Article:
What causes specific language impairment?

Mabel L Rice from the University of Kansas describes how nonverbal cognitive impairments are neither necessary nor sufficient

Children’s language starts out very simply and grows with age. Yet some children do not keep up with their age peers. This is a developmental condition known as “language impairments,” which sometimes but not always exists when children have other developmental disorders, such as hearing loss or cognitive impairments. The cause of children’s language impairments is not known. People often draw upon the observed overlap with other obvious developmental disorders such as hearing loss, intellectual impairments, autism spectrum disorder (ASD), Down syndrome, or Fragile X to conclude that language impairments share the same underlying cause. This assumption, although widespread, is off the mark in important ways and can create misleading impressions of children with language impairments and their families.

Instead, the acquisition of language follows a distinct pathway. This is evident in the documentation of selective sparing of language in children with cognitive impairments and selective impairment of language in children’s development, most notably in children with Specific Language Impairment (SLI). This is the most common, but unrecognized, developmental disorder of childhood, which most likely persists into adulthood for many of the affected children. Best estimates are that 7-10% of children who have no hearing loss or other developmental delays show language impairments at school entry, around 5 years of age (1,2).

The language of children with SLI is not the same as unaffected children, yet also shows many of the same strengths (3). Important features of SLI are that children are not likely to outgrow it, are likely to encounter difficulties in learning to read and likely to struggle in other academic endeavours. People can assume the children may not be very bright or are simply poorly motivated, assumptions that only add to the frustration of children with undiagnosed SLI.

language impairment
Figure 1: Distribution of children according to language and nonverbal IQ scores

Selective sparing of language acquisition in cases of very limited cognitive abilities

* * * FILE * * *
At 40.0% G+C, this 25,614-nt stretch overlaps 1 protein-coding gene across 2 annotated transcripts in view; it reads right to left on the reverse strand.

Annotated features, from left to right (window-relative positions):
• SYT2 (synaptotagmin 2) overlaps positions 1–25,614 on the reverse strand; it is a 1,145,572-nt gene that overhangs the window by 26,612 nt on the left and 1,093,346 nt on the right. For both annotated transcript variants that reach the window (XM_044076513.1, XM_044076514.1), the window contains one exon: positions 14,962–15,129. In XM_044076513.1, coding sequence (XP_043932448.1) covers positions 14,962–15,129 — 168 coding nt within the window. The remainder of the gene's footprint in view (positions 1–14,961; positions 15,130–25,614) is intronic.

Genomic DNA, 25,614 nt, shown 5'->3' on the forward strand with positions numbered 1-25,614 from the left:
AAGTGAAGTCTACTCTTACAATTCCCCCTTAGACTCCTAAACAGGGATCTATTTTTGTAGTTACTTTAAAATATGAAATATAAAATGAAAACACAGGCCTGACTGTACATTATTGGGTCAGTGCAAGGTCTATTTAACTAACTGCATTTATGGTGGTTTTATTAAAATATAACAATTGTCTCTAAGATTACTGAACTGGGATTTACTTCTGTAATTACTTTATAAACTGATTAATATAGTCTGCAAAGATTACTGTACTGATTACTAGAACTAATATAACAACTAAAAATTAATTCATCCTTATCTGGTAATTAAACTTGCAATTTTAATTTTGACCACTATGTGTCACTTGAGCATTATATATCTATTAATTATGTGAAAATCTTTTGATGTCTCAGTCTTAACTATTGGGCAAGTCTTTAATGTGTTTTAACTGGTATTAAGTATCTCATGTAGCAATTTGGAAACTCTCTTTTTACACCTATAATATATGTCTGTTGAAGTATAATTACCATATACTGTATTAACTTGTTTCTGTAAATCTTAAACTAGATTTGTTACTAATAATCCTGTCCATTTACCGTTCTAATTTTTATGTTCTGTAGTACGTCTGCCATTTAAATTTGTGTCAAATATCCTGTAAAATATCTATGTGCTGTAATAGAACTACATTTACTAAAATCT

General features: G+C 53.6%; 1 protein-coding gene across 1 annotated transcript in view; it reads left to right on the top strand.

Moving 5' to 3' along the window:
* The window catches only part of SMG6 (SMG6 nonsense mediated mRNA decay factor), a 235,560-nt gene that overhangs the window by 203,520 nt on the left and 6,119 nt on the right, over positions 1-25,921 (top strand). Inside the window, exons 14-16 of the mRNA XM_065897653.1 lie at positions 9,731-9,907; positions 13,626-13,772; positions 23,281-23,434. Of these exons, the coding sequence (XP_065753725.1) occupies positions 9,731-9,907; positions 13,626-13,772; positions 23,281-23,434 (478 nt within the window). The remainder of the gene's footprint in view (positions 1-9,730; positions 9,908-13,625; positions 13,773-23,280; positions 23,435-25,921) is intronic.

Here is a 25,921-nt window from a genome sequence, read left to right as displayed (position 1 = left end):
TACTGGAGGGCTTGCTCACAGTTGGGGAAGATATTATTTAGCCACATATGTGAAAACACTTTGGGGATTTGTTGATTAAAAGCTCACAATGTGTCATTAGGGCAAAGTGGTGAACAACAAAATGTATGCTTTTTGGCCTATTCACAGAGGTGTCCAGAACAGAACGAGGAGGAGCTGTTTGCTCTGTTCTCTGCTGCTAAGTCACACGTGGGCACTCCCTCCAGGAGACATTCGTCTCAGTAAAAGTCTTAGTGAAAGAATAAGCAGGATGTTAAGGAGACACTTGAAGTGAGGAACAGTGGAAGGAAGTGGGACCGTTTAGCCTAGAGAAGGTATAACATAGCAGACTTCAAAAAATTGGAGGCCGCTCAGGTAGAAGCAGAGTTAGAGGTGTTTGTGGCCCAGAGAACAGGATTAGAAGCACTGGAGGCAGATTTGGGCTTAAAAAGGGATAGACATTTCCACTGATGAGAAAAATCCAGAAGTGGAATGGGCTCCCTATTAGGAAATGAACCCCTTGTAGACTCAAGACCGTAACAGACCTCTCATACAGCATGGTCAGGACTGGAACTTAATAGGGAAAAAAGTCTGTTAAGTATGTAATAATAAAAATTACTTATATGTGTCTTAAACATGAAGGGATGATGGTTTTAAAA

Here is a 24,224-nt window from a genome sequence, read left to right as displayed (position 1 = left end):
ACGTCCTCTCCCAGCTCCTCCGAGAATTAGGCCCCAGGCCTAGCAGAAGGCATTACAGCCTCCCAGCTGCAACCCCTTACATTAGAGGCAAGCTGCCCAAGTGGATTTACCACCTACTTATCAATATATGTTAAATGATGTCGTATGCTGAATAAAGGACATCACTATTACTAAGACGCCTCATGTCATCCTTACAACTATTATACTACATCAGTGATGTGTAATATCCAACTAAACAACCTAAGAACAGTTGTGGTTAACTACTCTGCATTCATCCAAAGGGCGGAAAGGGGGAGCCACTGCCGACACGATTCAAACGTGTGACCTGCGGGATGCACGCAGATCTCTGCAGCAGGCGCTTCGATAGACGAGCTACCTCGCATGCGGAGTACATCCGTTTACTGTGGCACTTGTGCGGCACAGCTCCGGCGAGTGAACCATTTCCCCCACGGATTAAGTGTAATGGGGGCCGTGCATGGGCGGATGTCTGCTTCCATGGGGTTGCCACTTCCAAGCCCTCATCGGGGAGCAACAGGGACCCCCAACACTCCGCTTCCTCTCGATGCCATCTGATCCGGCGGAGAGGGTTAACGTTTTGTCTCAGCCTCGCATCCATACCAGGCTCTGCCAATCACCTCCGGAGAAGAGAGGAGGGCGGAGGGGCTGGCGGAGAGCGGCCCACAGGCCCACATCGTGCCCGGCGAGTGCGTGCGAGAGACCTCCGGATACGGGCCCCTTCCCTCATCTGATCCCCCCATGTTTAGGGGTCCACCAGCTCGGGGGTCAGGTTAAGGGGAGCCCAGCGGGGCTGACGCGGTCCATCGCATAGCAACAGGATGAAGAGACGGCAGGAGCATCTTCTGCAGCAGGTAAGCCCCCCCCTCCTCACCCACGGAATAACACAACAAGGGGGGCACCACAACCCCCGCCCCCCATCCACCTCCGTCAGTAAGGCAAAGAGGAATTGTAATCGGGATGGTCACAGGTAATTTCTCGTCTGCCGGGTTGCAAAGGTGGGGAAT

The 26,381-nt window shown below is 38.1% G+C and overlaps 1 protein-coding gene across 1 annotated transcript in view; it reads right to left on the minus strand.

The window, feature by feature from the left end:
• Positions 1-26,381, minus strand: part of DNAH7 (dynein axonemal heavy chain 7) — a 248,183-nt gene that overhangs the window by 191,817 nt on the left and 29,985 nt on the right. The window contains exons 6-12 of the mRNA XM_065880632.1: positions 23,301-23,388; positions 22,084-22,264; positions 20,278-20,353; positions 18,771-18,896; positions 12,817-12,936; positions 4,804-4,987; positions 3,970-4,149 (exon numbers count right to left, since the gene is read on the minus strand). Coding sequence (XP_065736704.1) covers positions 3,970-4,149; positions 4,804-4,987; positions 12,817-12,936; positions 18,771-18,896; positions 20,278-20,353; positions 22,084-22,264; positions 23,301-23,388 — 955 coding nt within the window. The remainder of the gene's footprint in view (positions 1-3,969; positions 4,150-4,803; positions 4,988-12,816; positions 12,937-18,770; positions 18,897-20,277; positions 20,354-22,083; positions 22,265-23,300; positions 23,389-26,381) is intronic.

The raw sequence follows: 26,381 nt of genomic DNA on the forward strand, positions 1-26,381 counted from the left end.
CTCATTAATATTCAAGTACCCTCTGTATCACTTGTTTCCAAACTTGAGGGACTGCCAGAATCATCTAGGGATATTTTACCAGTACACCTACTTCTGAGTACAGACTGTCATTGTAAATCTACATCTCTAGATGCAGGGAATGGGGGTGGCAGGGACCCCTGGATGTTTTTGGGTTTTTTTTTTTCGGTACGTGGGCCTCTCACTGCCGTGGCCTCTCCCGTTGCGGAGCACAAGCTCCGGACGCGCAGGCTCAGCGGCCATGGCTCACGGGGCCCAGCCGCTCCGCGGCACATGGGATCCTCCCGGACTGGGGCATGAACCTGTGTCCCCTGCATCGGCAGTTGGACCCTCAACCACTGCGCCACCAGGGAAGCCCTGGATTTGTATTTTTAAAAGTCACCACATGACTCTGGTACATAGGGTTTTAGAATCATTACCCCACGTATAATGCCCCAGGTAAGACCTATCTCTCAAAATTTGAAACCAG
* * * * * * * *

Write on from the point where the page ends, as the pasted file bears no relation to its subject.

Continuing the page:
To unpack the relationship between general cognitive ability and language ability, let us begin with cases of selective sparing of language in persons with very limited cognitive abilities. Such children have been documented in the literature for a long time and are of interest to scholars of the origins of human language abilities. For example, one well-documented phenomenon is the “cocktail party syndrome” for some patients (adults or children) with spina bifida and/or hydrocephalus, in which subnormal intelligence co-exists with excessive talking comprised of superficial content but well-formed and sometimes quite complex grammar (4). A detailed case study is reported of an adolescent female referred to as “D.H.” She functioned in everyday life situations at the level of significant cognitive impairments. Yet in her spontaneous conversation, her language appeared to be normal, with appropriate syntax, vocabulary and interactive topic maintenance. The conclusion of the linguists who studied her was that she had skilful use of all aspects of language, in spite of her cognitive impairment, posing a puzzle that persists to the present (4).

Another well-documented case history describes a young man with limited cognitive abilities who had extraordinary linguistic prowess. He was a native speaker of English, with a diagnosis of brain damage of an unknown kind. His performance IQ scores were between 42 and 75 (100 is expected) and his verbal IQ scores were between 89 and 102 (also with 100 as expected). As a young adult, he lived in a sheltered community with assistance with daily living activities. He had a remarkable ability to translate from and communicate in a large number of languages, with some knowledge of Danish, Dutch, Finnish, French, German, Modern Greek, Hindi, Italian, Norwegian, Polish, Portuguese, Russian, Spanish, Swedish, Turkish and Welsh. His linguistic abilities were studied in great detail by linguists hoping to capture the underlying properties of universal grammar that were spared in his condition (5).

Children with ASD are often thought of as having language impairments and limited cognitive abilities. Yet the recent revision of the Diagnostic and Statistical Manual of Mental Disorders: DSM-5 (6) revised the diagnostic criteria for ASD to demote language impairments from a centrally defining characteristic to a “specifier” condition. This means that ASD can be officially diagnosed in children with or without language impairments, and with or without intellectual impairments. Instead, deficits in social communication and social behaviour are crucial to diagnosis, as are restrictive, repetitive patterns of behaviour, interests, or activity. In other words, the DSM-5 criteria recognize that classic language impairments are not intrinsically interconnected with social communication deficits or repetitive behaviours, and are not diagnostic of ASD.